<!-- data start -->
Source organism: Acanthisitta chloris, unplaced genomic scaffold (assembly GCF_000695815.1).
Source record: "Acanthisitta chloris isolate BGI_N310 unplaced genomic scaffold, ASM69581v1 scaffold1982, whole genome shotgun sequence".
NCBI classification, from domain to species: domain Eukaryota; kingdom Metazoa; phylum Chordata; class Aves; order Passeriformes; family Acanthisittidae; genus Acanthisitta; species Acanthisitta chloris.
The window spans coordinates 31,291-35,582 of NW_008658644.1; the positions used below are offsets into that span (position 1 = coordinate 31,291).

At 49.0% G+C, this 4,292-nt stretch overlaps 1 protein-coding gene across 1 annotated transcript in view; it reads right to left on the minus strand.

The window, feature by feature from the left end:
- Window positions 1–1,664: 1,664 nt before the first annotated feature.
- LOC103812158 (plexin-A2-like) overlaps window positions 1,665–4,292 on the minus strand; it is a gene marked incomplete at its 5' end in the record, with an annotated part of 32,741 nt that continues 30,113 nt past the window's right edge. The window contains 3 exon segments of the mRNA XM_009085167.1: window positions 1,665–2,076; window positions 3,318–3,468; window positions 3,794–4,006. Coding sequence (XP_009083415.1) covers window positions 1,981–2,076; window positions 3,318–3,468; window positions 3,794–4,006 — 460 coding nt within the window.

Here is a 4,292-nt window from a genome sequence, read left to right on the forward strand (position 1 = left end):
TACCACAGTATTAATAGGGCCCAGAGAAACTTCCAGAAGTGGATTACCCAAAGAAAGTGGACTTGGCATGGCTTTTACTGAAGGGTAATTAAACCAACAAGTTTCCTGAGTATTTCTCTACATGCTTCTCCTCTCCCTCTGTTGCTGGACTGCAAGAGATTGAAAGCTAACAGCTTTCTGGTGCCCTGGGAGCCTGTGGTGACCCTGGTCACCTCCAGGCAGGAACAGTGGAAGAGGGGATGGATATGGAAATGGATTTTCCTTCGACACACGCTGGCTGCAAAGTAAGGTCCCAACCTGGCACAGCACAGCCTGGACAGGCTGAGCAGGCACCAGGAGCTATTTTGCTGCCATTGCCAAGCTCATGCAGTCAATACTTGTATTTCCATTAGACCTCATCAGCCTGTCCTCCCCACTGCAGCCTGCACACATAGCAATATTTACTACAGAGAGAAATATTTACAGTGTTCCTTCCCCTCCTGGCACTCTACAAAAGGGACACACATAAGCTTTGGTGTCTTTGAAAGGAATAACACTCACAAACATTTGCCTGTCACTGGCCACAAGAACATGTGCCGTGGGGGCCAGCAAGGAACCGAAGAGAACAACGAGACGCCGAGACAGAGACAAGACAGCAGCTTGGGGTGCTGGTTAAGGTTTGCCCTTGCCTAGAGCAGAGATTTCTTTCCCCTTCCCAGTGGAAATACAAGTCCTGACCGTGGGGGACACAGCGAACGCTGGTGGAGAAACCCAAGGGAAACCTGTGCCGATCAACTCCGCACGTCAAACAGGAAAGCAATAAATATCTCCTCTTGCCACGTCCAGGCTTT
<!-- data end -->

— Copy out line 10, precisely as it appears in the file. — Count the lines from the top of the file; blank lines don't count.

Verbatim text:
TACCACAGTATTAATAGGGCCCAGAGAAACTTCCAGAAGTGGATTACCCAAAGAAAGTGGACTTGGCATGGCTTTTACTGAAGGGTAATTAAACCAACAAGTTTCCTGAGTATTTCTCTACATGCTTCTCCTCTCCCTCTGTTGCTGGACTGCAAGAGATTGAAAGCTAACAGCTTTCTGGTGCCCTGGGAGCCTGTGGTGACCCTGGTCACCTCCAGGCAGGAACAGTGGAAGAGGGGATGGATATGGAAATGGATTTTCCTTCGACACACGCTGGCTGCAAAGTAAGGTCCCAACCTGGCACAGCACAGCCTGGACAGGCTGAGCAGGCACCAGGAGCTATTTTGCTGCCATTGCCAAGCTCATGCAGTCAATACTTGTATTTCCATTAGACCTCATCAGCCTGTCCTCCCCACTGCAGCCTGCACACATAGCAATATTTACTACAGAGAGAAATATTTACAGTGTTCCTTCCCCTCCTGGCACTCTACAAAAGGGACACACATAAGCTTTGGTGTCTTTGAAAGGAATAACACTCACAAACATTTGCCTGTCACTGGCCACAAGAACATGTGCCGTGGGGGCCAGCAAGGAACCGAAGAGAACAACGAGACGCCGAGACAGAGACAAGACAGCAGCTTGGGGTGCTGGTTAAGGTTTGCCCTTGCCTAGAGCAGAGATTTCTTTCCCCTTCCCAGTGGAAATACAAGTCCTGACCGTGGGGGACACAGCGAACGCTGGTGGAGAAACCCAAGGGAAACCTGTGCCGATCAACTCCGCACGTCAAACAGGAAAGCAATAAATATCTCCTCTTGCCACGTCCAGGCTTT